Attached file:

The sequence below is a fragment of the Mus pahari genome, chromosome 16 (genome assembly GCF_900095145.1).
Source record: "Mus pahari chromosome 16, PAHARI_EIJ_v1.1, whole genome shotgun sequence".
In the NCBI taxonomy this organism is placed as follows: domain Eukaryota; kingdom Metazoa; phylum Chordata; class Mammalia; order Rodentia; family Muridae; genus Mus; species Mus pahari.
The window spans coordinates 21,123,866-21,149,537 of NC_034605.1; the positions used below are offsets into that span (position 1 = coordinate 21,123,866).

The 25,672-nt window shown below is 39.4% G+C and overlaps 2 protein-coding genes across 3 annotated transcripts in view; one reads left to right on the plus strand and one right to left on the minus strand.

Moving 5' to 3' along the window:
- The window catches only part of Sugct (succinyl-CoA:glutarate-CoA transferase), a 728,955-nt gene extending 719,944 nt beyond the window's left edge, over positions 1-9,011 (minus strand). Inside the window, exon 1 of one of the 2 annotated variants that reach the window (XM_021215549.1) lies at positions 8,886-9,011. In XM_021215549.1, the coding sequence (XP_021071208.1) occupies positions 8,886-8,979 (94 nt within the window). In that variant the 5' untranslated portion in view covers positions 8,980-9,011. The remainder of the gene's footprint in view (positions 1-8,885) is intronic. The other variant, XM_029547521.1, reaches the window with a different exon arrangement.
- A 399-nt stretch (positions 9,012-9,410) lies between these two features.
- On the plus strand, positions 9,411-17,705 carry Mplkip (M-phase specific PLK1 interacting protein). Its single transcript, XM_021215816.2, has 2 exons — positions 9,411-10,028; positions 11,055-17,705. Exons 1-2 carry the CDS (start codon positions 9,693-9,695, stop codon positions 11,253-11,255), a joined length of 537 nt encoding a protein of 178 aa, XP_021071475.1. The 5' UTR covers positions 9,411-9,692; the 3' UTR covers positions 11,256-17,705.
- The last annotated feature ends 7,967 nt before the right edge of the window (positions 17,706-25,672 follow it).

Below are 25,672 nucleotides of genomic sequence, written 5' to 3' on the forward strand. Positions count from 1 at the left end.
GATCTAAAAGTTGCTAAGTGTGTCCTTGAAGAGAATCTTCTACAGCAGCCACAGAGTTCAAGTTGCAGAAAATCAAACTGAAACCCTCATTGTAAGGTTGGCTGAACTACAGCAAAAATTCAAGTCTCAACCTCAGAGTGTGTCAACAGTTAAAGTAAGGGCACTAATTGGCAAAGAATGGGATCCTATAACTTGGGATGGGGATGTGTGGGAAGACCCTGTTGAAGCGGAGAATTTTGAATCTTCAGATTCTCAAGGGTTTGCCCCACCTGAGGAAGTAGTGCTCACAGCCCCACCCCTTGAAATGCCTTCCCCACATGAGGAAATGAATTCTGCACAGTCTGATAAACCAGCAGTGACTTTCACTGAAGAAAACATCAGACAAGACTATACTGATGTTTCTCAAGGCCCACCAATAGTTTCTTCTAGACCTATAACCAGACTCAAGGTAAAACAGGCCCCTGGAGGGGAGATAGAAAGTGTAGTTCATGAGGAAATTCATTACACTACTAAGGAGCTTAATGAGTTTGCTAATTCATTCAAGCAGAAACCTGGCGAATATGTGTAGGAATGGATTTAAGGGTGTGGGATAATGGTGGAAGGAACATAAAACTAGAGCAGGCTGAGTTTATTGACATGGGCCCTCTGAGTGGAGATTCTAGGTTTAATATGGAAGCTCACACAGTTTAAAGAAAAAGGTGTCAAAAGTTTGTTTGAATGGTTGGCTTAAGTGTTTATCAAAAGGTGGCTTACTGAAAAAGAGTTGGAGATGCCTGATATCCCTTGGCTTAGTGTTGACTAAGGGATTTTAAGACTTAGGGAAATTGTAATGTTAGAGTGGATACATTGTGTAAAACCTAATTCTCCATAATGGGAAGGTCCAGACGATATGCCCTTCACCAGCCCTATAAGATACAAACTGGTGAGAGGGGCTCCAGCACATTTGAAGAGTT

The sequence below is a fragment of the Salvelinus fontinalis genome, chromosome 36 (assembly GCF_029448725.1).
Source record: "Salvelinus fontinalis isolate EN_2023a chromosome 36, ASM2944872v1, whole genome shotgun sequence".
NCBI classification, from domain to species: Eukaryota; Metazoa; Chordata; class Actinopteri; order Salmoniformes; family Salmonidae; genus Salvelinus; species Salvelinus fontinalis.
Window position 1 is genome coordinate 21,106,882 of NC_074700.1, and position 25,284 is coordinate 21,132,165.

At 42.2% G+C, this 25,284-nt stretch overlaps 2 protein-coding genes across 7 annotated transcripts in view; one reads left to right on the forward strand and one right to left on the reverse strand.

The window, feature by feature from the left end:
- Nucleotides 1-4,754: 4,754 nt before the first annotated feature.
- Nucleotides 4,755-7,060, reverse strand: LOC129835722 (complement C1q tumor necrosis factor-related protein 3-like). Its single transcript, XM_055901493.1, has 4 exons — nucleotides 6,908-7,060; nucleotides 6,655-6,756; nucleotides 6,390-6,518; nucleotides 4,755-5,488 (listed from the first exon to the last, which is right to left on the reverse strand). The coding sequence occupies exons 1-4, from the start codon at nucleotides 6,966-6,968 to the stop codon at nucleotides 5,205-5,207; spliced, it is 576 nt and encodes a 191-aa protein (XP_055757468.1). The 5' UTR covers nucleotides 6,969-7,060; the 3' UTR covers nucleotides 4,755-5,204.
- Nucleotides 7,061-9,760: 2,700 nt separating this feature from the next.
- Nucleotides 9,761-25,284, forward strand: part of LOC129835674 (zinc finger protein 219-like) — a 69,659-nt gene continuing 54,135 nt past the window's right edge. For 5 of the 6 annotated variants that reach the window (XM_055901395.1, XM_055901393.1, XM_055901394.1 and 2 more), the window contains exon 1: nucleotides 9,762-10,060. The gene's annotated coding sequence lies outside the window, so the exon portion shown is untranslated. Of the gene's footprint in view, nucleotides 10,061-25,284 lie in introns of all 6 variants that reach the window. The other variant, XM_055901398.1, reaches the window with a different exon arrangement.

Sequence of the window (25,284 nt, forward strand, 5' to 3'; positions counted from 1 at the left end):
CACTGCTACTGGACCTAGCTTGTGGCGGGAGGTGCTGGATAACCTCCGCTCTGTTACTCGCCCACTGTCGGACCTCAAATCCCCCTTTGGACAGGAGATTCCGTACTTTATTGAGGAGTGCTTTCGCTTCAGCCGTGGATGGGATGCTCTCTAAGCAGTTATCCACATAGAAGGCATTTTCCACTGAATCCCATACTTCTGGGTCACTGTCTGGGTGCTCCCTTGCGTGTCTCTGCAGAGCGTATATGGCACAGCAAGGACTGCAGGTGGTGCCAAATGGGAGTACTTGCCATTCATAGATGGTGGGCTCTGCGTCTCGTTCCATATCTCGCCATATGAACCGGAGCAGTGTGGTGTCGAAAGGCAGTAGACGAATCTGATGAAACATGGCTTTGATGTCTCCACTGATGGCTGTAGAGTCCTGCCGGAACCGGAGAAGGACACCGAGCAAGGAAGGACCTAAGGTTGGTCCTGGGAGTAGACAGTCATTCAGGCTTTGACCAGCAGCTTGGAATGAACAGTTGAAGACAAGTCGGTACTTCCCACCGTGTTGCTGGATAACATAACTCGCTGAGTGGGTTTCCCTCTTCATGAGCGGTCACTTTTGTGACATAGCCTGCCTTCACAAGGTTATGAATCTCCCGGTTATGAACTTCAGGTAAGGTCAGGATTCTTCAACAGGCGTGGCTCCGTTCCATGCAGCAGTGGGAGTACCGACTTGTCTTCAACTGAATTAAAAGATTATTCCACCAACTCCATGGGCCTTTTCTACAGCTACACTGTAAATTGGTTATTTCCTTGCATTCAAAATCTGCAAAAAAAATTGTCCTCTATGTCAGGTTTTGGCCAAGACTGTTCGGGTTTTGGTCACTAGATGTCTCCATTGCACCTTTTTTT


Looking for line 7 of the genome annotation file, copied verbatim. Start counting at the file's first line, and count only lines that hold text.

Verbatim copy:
- The window catches only part of Sugct (succinyl-CoA:glutarate-CoA transferase), a 728,955-nt gene extending 719,944 nt beyond the window's left edge, over positions 1-9,011 (minus strand). Inside the window, exon 1 of one of the 2 annotated variants that reach the window (XM_021215549.1) lies at positions 8,886-9,011. In XM_021215549.1, the coding sequence (XP_021071208.1) occupies positions 8,886-8,979 (94 nt within the window). In that variant the 5' untranslated portion in view covers positions 8,980-9,011. The remainder of the gene's footprint in view (positions 1-8,885) is intronic. The other variant, XM_029547521.1, reaches the window with a different exon arrangement.